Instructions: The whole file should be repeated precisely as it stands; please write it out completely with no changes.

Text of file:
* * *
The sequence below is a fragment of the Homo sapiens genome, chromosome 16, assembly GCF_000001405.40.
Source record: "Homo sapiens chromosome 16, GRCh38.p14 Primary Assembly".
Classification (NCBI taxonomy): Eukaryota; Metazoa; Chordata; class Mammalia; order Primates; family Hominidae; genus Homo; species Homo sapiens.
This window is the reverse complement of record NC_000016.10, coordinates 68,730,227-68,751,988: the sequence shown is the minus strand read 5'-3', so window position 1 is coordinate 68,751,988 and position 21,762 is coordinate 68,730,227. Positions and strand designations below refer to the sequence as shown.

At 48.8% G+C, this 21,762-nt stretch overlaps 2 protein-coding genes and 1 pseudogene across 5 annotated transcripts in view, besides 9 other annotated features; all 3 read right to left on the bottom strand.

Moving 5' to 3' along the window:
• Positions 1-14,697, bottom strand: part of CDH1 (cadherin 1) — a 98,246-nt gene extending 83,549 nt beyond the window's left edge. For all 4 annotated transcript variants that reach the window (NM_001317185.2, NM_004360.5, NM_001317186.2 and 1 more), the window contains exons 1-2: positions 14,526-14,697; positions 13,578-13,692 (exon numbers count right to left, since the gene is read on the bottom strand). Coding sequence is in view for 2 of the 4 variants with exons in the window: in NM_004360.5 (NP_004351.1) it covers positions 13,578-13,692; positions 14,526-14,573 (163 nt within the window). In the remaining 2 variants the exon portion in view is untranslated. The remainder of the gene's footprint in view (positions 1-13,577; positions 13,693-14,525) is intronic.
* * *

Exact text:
The sequence below is a fragment of the Homo sapiens genome, chromosome 16, assembly GCF_000001405.40.
Source record: "Homo sapiens chromosome 16, GRCh38.p14 Primary Assembly".
Classification (NCBI taxonomy): Eukaryota; Metazoa; Chordata; class Mammalia; order Primates; family Hominidae; genus Homo; species Homo sapiens.
This window is the reverse complement of record NC_000016.10, coordinates 68,730,227-68,751,988: the sequence shown is the minus strand read 5'-3', so window position 1 is coordinate 68,751,988 and position 21,762 is coordinate 68,730,227. Positions and strand designations below refer to the sequence as shown.

At 48.8% G+C, this 21,762-nt stretch overlaps 2 protein-coding genes and 1 pseudogene across 5 annotated transcripts in view, besides 9 other annotated features; all 3 read right to left on the bottom strand.

Moving 5' to 3' along the window:
• Positions 1-14,697, bottom strand: part of CDH1 (cadherin 1) — a 98,246-nt gene extending 83,549 nt beyond the window's left edge. For all 4 annotated transcript variants that reach the window (NM_001317185.2, NM_004360.5, NM_001317186.2 and 1 more), the window contains exons 1-2: positions 14,526-14,697; positions 13,578-13,692 (exon numbers count right to left, since the gene is read on the bottom strand). Coding sequence is in view for 2 of the 4 variants with exons in the window: in NM_004360.5 (NP_004351.1) it covers positions 13,578-13,692; positions 14,526-14,573 (163 nt within the window). In the remaining 2 variants the exon portion in view is untranslated. The remainder of the gene's footprint in view (positions 1-13,577; positions 13,693-14,525) is intronic.